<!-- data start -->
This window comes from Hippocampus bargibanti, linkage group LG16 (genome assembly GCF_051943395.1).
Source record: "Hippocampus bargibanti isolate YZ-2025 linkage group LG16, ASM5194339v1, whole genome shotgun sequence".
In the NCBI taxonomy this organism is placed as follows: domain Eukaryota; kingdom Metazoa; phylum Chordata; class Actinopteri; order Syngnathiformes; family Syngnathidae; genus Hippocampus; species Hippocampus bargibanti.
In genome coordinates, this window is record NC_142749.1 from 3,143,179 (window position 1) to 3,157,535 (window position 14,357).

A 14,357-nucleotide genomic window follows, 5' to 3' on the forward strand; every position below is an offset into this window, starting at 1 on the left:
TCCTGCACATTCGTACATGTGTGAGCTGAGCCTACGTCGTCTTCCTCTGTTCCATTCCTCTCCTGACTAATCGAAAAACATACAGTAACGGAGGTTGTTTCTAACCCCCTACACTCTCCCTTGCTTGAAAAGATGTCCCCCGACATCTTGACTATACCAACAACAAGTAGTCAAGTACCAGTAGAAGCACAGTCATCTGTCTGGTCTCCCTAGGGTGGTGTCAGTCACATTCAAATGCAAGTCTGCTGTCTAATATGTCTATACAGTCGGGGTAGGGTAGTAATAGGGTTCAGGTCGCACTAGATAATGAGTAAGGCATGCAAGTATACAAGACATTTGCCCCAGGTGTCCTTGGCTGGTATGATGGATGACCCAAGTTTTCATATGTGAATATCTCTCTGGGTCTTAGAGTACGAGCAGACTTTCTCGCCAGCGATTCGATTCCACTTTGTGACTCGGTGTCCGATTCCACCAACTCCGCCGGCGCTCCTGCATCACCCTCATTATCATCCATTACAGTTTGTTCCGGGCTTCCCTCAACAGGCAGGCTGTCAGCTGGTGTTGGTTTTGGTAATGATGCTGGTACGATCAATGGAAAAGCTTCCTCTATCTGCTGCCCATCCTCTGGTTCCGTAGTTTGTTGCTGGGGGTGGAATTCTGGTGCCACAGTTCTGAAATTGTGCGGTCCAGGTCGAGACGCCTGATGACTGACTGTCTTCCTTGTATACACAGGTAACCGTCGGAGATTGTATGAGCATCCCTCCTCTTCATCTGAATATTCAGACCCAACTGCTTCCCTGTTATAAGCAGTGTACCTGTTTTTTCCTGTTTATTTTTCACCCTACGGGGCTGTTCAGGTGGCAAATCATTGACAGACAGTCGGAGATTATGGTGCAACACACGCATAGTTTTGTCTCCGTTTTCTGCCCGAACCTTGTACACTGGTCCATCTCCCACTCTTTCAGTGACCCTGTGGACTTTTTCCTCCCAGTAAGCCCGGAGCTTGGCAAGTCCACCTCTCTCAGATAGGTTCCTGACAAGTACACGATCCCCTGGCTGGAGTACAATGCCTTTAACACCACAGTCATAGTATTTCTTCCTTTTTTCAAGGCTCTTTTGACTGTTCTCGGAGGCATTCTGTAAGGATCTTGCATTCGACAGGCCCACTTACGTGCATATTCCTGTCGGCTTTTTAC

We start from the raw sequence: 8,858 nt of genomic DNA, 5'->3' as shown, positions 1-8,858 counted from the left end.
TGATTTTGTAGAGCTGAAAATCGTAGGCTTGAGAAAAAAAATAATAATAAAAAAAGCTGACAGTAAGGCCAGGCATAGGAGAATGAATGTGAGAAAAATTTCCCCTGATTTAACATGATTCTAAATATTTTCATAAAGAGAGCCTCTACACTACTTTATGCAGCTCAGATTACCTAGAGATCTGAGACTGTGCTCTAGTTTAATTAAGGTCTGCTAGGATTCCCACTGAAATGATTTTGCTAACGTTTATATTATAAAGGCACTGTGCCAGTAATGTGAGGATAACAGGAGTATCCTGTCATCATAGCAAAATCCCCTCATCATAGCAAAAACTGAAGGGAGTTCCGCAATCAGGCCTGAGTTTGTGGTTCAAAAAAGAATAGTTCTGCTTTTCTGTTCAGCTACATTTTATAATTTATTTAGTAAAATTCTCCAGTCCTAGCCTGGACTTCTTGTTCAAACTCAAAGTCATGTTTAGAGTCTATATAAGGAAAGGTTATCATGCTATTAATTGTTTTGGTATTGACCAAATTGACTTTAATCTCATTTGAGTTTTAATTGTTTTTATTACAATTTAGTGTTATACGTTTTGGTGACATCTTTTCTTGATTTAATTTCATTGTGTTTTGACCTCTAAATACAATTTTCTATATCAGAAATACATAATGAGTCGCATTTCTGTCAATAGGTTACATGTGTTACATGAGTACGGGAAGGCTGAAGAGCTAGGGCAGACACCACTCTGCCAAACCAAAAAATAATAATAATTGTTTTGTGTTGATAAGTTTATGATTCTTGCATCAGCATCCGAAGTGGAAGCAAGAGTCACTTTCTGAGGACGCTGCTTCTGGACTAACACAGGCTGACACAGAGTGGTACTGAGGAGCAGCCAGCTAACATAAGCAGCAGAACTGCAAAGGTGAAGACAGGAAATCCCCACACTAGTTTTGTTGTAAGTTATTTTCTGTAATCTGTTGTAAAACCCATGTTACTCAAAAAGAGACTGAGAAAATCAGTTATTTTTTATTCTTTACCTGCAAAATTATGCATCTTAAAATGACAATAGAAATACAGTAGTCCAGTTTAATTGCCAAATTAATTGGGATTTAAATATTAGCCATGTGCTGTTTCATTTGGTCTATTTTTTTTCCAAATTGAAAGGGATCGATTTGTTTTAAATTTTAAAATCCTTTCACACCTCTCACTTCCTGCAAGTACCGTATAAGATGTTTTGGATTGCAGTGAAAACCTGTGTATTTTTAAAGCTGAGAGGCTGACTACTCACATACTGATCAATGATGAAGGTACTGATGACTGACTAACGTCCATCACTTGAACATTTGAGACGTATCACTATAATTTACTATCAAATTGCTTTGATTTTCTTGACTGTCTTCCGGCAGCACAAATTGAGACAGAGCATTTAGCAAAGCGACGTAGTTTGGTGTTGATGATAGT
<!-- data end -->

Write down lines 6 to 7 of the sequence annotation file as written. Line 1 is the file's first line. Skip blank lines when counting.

TCCTGCACATTCGTACATGTGTGAGCTGAGCCTACGTCGTCTTCCTCTGTTCCATTCCTCTCCTGACTAATCGAAAAACATACAGTAACGGAGGTTGTTTCTAACCCCCTACACTCTCCCTTGCTTGAAAAGATGTCCCCCGACATCTTGACTATACCAACAACAAGTAGTCAAGTACCAGTAGAAGCACAGTCATCTGTCTGGTCTCCCTAGGGTGGTGTCAGTCACATTCAAATGCAAGTCTGCTGTCTAATATGTCTATACAGTCGGGGTAGGGTAGTAATAGGGTTCAGGTCGCACTAGATAATGAGTAAGGCATGCAAGTATACAAGACATTTGCCCCAGGTGTCCTTGGCTGGTATGATGGATGACCCAAGTTTTCATATGTGAATATCTCTCTGGGTCTTAGAGTACGAGCAGACTTTCTCGCCAGCGATTCGATTCCACTTTGTGACTCGGTGTCCGATTCCACCAACTCCGCCGGCGCTCCTGCATCACCCTCATTATCATCCATTACAGTTTGTTCCGGGCTTCCCTCAACAGGCAGGCTGTCAGCTGGTGTTGGTTTTGGTAATGATGCTGGTACGATCAATGGAAAAGCTTCCTCTATCTGCTGCCCATCCTCTGGTTCCGTAGTTTGTTGCTGGGGGTGGAATTCTGGTGCCACAGTTCTGAAATTGTGCGGTCCAGGTCGAGACGCCTGATGACTGACTGTCTTCCTTGTATACACAGGTAACCGTCGGAGATTGTATGAGCATCCCTCCTCTTCATCTGAATATTCAGACCCAACTGCTTCCCTGTTATAAGCAGTGTACCTGTTTTTTCCTGTTTATTTTTCACCCTACGGGGCTGTTCAGGTGGCAAATCATTGACAGACAGTCGGAGATTATGGTGCAACACACGCATAGTTTTGTCTCCGTTTTCTGCCCGAACCTTGTACACTGGTCCATCTCCCACTCTTTCAGTGACCCTGTGGACTTTTTCCTCCCAGTAAGCCCGGAGCTTGGCAAGTCCACCTCTCTCAGATAGGTTCCTGACAAGTACACGATCCCCTGGCTGGAGTACAATGCCTTTAACACCACAGTCATAGTATTTCTTCCTTTTTTCAAGGCTCTTTTGACTGTTCTCGGAGGCATTCTGTAAGGATCTTGCATTCGACAGGCCCACTTACGTGCATATTCCTGTCGGCTTTTTAC

We start from the raw sequence: 8,858 nt of genomic DNA, 5'->3' as shown, positions 1-8,858 counted from the left end.